FLO, one of the 2021 Salisbury Cathedral peregrine falcon fledglings, has set up home in the centre of Hertford, 90 miles from home as the crow (or the falcon) flies.
British Trust for Ornithology (BTO) ringer, Nigel Jones contacted the Cathedral peregrine team to let them know that Flo (named for Florence Nightingale to mark the work of the NHS during the pandemic) had taken up residence on some prime real estate in the centre of the Hertfordshire county town.
Pictures of Flo captured in September by Kevin Garrett, Rose Newbold and Tracey Burrows, all indicate that Flo has moved on to the tower of All Saints Church. She was identified by her orange colour ring with the initials TND.
There were other potential sighting earlier in the year, in May, two miles down the road in the Lee Valley area.
According to Hertfordshire BTO ringer Barry Trevis, Flo has a mate and is the right age to start breeding. He has installed a nesting tray on the church to encourage the peregrine pair to settle. So, watch this space – or nestbox – maybe next year Flo the Falcon will lay her first clutch.
Flo’s mate is ringed with a metal ring but does not carry a colour ID ring. The metal rings are somewhat harder to read from afar.
This is not the first time Flo has been in the news. In 2021 her first attempt at fledging on 6th June ended with a crash landing in the Salisbury Museum café gardens. Luckily Kate Barker, one of the museum staff, called in the Cathedral peregrine team – nature conservation adviser Phil Sheldrake and Clerk of Works Gary Price – and was on hand to photograph and film Flo’s ‘rescue’. The fledgling was duly returned to the Tower balcony to start all over again.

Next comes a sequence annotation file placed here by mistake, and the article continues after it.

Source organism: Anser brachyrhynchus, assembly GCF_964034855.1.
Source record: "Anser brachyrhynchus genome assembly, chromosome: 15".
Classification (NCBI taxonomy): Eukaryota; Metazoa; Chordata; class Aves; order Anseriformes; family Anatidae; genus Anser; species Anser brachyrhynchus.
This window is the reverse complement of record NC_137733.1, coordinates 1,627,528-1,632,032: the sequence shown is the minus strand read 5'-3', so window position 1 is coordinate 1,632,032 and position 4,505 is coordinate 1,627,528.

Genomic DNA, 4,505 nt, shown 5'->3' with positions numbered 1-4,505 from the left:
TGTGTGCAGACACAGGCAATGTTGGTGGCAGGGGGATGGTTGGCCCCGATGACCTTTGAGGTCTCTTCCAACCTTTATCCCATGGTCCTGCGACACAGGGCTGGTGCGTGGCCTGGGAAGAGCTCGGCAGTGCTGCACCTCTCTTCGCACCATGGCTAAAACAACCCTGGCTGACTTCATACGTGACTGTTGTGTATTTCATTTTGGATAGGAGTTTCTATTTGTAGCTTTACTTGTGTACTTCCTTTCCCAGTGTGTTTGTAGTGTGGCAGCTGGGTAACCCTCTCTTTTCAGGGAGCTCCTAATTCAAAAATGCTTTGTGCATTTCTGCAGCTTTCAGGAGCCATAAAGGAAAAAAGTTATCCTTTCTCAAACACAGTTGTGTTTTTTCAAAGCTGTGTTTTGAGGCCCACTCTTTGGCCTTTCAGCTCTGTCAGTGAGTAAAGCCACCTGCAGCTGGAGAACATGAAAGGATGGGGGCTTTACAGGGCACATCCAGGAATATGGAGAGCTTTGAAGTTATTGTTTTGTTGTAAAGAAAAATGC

Other cathedral falcons have been traced after fledging. In 2017 Peter (blue ID ring GX), who fledged in 2014, was discovered in a Hampshire quarry where he had established a nest and raised a number of chicks.
In the same year Aveline (blue ID ring SC), who fledged in 2016, was caught on camera by wildlife photographer and blogger Ashley Beolens around 80 miles from Salisbury, in Floodplain Forest Nature Reserve, Old Wolverton near Milton Keynes.
In April this year Osmund (blue ID ring YK), who fledged in 2020, was spotted on the coast of Guernsey more than 100 miles away from his birthplace in Salisbury.
Nigel Jones, who rings the Cathedral falcons, said: “It is great to see the colour ring system working so well. It allows us to discover where the fledglings go and whether they survive. Around 70 per cent of young peregrines die in their first year, so every success story is welcome.”
The Salisbury peregrines usually settle on the Cathedral’s South Tower balcony around March, but are often in evidence during the winter months, just keeping an eye on things. So far 27 chicks, including one adopted orphan chick, have fledged from the Tower since 2014, when the peregrines returned after an absence of just over 60 years.
Pictured: A rather cross-looking Flo after she landed in the museum gardens; All Saints Church at Hertford; Flo in her new home.